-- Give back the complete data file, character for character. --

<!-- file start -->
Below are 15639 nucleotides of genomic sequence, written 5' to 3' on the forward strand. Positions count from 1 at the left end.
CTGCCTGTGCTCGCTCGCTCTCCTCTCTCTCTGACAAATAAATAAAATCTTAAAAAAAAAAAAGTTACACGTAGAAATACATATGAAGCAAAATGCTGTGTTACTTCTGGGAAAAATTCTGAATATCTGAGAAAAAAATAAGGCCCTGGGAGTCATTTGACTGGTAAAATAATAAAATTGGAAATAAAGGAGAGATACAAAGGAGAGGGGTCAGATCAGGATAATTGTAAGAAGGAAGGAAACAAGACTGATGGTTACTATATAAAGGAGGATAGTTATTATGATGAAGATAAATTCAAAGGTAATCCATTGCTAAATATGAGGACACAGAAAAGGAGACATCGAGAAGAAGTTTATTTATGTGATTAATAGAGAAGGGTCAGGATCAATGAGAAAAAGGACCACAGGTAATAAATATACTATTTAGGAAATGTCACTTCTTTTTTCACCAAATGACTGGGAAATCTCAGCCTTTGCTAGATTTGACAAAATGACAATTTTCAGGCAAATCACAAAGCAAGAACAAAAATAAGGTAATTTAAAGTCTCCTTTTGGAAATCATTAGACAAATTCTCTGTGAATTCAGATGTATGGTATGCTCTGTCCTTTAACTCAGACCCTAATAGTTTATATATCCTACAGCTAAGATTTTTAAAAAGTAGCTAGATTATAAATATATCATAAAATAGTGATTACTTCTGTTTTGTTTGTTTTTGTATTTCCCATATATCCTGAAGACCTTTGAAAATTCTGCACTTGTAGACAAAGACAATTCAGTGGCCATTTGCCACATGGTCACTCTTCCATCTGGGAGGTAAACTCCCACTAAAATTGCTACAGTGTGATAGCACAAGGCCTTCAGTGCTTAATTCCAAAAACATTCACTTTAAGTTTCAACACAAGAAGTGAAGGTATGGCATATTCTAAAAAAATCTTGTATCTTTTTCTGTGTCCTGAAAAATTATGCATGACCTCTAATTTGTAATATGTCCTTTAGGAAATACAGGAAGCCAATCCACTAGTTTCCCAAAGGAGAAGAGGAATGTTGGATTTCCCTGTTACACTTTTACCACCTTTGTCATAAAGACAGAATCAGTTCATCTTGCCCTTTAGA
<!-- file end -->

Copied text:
Below are 15639 nucleotides of genomic sequence, written 5' to 3' on the forward strand. Positions count from 1 at the left end.
CTGCCTGTGCTCGCTCGCTCTCCTCTCTCTCTGACAAATAAATAAAATCTTAAAAAAAAAAAAGTTACACGTAGAAATACATATGAAGCAAAATGCTGTGTTACTTCTGGGAAAAATTCTGAATATCTGAGAAAAAAATAAGGCCCTGGGAGTCATTTGACTGGTAAAATAATAAAATTGGAAATAAAGGAGAGATACAAAGGAGAGGGGTCAGATCAGGATAATTGTAAGAAGGAAGGAAACAAGACTGATGGTTACTATATAAAGGAGGATAGTTATTATGATGAAGATAAATTCAAAGGTAATCCATTGCTAAATATGAGGACACAGAAAAGGAGACATCGAGAAGAAGTTTATTTATGTGATTAATAGAGAAGGGTCAGGATCAATGAGAAAAAGGACCACAGGTAATAAATATACTATTTAGGAAATGTCACTTCTTTTTTCACCAAATGACTGGGAAATCTCAGCCTTTGCTAGATTTGACAAAATGACAATTTTCAGGCAAATCACAAAGCAAGAACAAAAATAAGGTAATTTAAAGTCTCCTTTTGGAAATCATTAGACAAATTCTCTGTGAATTCAGATGTATGGTATGCTCTGTCCTTTAACTCAGACCCTAATAGTTTATATATCCTACAGCTAAGATTTTTAAAAAGTAGCTAGATTATAAATATATCATAAAATAGTGATTACTTCTGTTTTGTTTGTTTTTGTATTTCCCATATATCCTGAAGACCTTTGAAAATTCTGCACTTGTAGACAAAGACAATTCAGTGGCCATTTGCCACATGGTCACTCTTCCATCTGGGAGGTAAACTCCCACTAAAATTGCTACAGTGTGATAGCACAAGGCCTTCAGTGCTTAATTCCAAAAACATTCACTTTAAGTTTCAACACAAGAAGTGAAGGTATGGCATATTCTAAAAAAATCTTGTATCTTTTTCTGTGTCCTGAAAAATTATGCATGACCTCTAATTTGTAATATGTCCTTTAGGAAATACAGGAAGCCAATCCACTAGTTTCCCAAAGGAGAAGAGGAATGTTGGATTTCCCTGTTACACTTTTACCACCTTTGTCATAAAGACAGAATCAGTTCATCTTGCCCTTTAGA